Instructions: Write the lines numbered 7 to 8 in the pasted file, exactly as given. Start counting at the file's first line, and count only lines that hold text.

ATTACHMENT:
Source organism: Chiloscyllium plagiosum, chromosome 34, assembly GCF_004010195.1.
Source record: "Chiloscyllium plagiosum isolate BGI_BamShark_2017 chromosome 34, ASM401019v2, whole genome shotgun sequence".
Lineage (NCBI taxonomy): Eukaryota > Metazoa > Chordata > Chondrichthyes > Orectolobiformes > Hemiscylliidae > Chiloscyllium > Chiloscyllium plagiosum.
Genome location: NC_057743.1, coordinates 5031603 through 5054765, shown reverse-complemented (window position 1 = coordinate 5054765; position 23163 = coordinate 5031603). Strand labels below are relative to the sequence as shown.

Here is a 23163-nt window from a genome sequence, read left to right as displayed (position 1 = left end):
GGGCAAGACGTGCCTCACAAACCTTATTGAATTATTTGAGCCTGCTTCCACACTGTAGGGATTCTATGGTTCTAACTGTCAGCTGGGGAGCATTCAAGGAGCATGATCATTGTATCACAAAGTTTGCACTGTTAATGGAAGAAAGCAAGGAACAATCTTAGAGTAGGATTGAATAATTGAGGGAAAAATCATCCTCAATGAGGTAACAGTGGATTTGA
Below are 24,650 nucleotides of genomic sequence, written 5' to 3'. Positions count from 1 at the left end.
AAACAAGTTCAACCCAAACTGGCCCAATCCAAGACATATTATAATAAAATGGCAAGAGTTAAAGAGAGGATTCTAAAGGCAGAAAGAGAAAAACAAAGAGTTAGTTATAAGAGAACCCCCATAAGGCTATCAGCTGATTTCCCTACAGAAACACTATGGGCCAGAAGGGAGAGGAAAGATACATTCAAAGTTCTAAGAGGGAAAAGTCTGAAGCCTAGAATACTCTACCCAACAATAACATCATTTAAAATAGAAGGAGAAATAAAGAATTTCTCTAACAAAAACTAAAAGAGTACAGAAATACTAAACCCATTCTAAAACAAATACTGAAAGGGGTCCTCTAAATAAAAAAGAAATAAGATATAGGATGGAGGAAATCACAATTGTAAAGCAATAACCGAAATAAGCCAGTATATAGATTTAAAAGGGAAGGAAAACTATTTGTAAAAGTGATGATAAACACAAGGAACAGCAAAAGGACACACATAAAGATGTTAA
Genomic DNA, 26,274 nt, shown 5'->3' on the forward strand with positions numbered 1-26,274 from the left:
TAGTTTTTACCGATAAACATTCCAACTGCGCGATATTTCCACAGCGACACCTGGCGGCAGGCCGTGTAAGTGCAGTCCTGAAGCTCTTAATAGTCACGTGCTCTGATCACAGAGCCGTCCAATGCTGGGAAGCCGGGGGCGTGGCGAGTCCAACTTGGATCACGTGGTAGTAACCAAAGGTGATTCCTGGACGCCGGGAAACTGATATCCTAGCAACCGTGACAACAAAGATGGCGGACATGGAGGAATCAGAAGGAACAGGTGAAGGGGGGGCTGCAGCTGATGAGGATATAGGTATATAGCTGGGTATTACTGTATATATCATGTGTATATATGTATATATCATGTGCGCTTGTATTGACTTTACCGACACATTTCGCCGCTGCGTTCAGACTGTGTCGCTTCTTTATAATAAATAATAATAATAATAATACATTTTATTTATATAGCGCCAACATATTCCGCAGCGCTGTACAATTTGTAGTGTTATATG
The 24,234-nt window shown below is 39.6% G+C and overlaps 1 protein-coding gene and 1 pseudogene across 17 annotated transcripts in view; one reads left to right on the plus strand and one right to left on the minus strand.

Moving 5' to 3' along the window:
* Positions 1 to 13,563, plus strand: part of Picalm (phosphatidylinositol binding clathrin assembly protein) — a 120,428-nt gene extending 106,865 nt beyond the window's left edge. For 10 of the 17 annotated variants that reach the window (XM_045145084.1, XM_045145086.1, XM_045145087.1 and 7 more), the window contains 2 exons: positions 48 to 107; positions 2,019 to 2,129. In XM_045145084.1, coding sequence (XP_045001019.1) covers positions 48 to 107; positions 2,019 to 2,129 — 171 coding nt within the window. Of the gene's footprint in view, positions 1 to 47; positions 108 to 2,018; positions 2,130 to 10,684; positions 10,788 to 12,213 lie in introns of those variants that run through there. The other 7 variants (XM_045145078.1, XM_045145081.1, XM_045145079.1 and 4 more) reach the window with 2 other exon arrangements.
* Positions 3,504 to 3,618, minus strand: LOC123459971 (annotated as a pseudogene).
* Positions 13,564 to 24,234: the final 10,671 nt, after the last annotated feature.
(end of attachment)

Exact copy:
Below are 24,650 nucleotides of genomic sequence, written 5' to 3'. Positions count from 1 at the left end.
AAACAAGTTCAACCCAAACTGGCCCAATCCAAGACATATTATAATAAAATGGCAAGAGTTAAAGAGAGGATTCTAAAGGCAGAAAGAGAAAAACAAAGAGTTAGTTATAAGAGAACCCCCATAAGGCTATCAGCTGATTTCCCTACAGAAACACTATGGGCCAGAAGGGAGAGGAAAGATACATTCAAAGTTCTAAGAGGGAAAAGTCTGAAGCCTAGAATACTCTACCCAACAATAACATCATTTAAAATAGAAGGAGAAATAAAGAATTTCTCTAACAAAAACTAAAAGAGTACAGAAATACTAAACCCATTCTAAAACAAATACTGAAAGGGGTCCTCTAAATAAAAAAGAAATAAGATATAGGATGGAGGAAATCACAATTGTAAAGCAATAACCGAAATAAGCCAGTATATAGATTTAAAAGGGAAGGAAAACTATTTGTAAAAGTGATGATAAACACAAGGAACAGCAAAAGGACACACATAAAGATGTTAA